The Consumer Price Index for vegetables, which was updated by the Australian Bureau of Statistics (ABS) today to reflect data from the December 2013 quarter, has shown vegetable prices continue to offer value for money and remain below inflation over the year. 

“In the past year, vegetable prices have increased by just 1.4 per cent compared to a 2.7 per cent increase for inflation. What we are seeing is that vegetables continue to represent fantastic value overall for the consumer,” said AUSVEG Manager of Industry Development and Communications, Andrew White.

AUSVEG is Australia’s leading horticulture body representing 9,000 vegetable and potato growers.

“Fluctuating weather conditions in some parts of Australia may have potentially affected levels of production for some crops in the lead up to Christmas, which may have led to the increase in vegetable prices during the December quarter by 7.1 per cent at the retail level,” Mr White said.

“We expect this to be a temporary shock and anticipate that vegetable prices are likely to return to more moderate levels in the coming months,” said Mr White.

“Vegetable prices tend to fluctuate quite extensively due to many factors, and vary considerably between states and between different crops. For example, according to the ABS vegetable price decreases in the past year occurred only in Darwin by 1.3 per cent and Melbourne by 1.1 per cent, whereas the most significant price increases occurred in Canberra by 7.0 per cent, Brisbane by 6.2 percent and Hobart by 4.0 per cent,” said Mr White.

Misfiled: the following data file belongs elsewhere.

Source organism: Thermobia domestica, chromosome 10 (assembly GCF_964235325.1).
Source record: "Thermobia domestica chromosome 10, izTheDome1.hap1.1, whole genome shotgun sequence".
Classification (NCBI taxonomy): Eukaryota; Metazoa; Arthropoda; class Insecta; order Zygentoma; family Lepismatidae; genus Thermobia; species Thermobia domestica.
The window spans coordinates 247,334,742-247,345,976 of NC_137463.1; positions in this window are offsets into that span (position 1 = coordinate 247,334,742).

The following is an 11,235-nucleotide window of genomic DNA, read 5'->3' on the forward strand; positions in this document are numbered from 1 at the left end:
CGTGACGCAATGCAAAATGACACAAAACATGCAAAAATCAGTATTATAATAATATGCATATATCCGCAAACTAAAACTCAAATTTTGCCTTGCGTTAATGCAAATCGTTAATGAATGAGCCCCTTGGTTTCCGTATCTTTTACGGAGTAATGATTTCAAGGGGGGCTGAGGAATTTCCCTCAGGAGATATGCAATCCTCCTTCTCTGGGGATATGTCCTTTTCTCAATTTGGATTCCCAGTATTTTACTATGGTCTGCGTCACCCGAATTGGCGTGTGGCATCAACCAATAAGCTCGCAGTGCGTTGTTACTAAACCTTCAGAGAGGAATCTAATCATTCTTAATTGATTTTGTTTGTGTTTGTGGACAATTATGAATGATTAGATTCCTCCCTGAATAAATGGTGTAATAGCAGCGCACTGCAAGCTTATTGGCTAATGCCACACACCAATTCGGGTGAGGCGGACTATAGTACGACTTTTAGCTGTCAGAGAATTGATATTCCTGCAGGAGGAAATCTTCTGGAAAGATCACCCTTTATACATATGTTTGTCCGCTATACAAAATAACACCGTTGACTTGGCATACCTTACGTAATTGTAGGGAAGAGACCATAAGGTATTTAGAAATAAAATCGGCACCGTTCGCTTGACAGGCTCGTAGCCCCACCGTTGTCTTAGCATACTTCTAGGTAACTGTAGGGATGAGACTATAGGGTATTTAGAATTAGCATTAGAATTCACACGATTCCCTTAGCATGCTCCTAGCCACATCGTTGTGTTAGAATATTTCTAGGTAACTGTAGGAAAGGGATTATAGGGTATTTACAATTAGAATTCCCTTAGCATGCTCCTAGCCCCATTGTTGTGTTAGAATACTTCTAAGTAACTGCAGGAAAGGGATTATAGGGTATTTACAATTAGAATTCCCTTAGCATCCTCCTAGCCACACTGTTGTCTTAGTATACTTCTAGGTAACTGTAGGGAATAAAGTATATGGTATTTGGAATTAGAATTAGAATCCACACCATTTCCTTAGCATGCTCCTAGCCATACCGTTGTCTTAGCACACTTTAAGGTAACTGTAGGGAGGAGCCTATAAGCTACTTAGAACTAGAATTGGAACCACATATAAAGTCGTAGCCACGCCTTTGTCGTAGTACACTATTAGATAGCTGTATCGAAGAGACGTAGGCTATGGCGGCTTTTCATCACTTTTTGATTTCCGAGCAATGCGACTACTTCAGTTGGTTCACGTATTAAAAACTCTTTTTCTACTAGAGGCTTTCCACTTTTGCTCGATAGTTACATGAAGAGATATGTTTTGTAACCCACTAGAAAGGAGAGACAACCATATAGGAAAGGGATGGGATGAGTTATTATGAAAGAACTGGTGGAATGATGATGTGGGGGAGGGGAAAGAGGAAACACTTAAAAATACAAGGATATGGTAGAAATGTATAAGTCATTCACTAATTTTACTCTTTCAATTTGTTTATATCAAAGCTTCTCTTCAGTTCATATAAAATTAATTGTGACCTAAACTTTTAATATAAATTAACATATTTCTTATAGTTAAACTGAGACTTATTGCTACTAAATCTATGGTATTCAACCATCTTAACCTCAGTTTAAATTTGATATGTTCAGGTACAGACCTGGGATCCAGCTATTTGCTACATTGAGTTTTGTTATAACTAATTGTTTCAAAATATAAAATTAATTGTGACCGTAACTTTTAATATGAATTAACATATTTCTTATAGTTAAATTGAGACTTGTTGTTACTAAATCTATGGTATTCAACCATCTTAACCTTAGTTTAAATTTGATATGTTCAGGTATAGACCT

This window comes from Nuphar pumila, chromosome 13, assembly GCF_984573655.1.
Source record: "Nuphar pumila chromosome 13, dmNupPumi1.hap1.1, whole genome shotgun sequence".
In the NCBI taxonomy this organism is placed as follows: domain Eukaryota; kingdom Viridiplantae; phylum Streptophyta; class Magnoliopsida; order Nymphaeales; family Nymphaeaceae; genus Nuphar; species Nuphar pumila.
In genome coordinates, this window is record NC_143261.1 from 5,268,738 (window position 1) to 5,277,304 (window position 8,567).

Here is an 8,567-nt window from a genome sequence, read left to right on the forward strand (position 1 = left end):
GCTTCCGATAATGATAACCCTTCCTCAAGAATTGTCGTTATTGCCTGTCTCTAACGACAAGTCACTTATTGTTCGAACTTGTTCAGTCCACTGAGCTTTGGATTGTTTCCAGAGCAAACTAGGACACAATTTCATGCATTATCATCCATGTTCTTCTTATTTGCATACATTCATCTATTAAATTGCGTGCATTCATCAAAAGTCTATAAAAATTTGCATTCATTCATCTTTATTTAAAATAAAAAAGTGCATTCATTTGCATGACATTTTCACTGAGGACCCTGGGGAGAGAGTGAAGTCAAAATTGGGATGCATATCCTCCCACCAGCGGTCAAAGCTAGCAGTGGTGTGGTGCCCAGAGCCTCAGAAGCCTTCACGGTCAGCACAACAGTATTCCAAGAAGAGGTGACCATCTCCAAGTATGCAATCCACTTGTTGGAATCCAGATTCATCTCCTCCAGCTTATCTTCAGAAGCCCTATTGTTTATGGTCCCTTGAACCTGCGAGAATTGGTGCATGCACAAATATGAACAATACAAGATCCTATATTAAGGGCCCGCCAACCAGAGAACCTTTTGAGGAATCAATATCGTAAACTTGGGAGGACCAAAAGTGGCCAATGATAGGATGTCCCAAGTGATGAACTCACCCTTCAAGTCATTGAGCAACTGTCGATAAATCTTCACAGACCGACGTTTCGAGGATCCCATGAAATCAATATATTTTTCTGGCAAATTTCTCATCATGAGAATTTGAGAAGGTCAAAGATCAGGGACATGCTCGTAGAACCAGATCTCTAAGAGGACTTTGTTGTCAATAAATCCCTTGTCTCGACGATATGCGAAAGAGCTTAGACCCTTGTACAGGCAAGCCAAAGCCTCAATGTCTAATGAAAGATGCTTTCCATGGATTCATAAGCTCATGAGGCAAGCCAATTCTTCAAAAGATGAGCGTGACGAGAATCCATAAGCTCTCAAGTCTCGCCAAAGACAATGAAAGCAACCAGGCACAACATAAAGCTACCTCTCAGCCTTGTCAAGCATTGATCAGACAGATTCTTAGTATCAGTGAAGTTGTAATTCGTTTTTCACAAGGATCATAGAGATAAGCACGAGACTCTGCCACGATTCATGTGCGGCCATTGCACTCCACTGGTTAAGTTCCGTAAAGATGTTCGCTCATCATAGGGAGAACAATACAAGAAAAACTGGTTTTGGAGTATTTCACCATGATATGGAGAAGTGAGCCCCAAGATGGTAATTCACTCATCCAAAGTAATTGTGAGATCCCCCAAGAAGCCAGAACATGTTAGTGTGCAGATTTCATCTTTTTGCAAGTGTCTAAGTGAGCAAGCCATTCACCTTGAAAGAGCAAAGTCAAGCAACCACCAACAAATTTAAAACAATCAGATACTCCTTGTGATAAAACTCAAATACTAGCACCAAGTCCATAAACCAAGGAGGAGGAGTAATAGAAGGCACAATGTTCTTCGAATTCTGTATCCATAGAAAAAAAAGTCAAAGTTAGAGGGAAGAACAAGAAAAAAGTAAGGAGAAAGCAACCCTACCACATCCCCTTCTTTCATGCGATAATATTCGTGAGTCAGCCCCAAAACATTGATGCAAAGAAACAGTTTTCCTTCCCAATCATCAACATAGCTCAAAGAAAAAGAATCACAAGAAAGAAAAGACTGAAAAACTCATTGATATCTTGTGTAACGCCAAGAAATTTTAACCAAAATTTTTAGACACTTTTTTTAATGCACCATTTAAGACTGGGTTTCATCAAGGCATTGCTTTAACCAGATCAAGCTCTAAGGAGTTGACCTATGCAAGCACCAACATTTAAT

“While one crop might be down in price slightly due to greater supply one month, the next month it could be up slightly due to the effect of poor weather,” said Mr White.

“We would encourage consumers to buy Australian vegetables, given the industry is currently experiencing a challenging period, with high input costs and tricky seasonal conditions affecting growers’ operations. Consumers purchasing Australian-grown vegetables will assist in improving the sustainability and longevity of Australian growers,” Mr White said.

“When you consider that since vegetable price data was first recorded in 1989, vegetable prices have only gone up by 64 per cent in total, compared to 93 per cent for inflation over the same amount of time. This is a significant difference over time and encapsulates the resilience of Australian vegetable growers,” Mr White said.


MEDIA CONTACT: Andrew White, Manager of Industry Development and Communications, AUSVEG; Phone: (03) 9882 0277 Mobile: 0409 989 575 E-mail: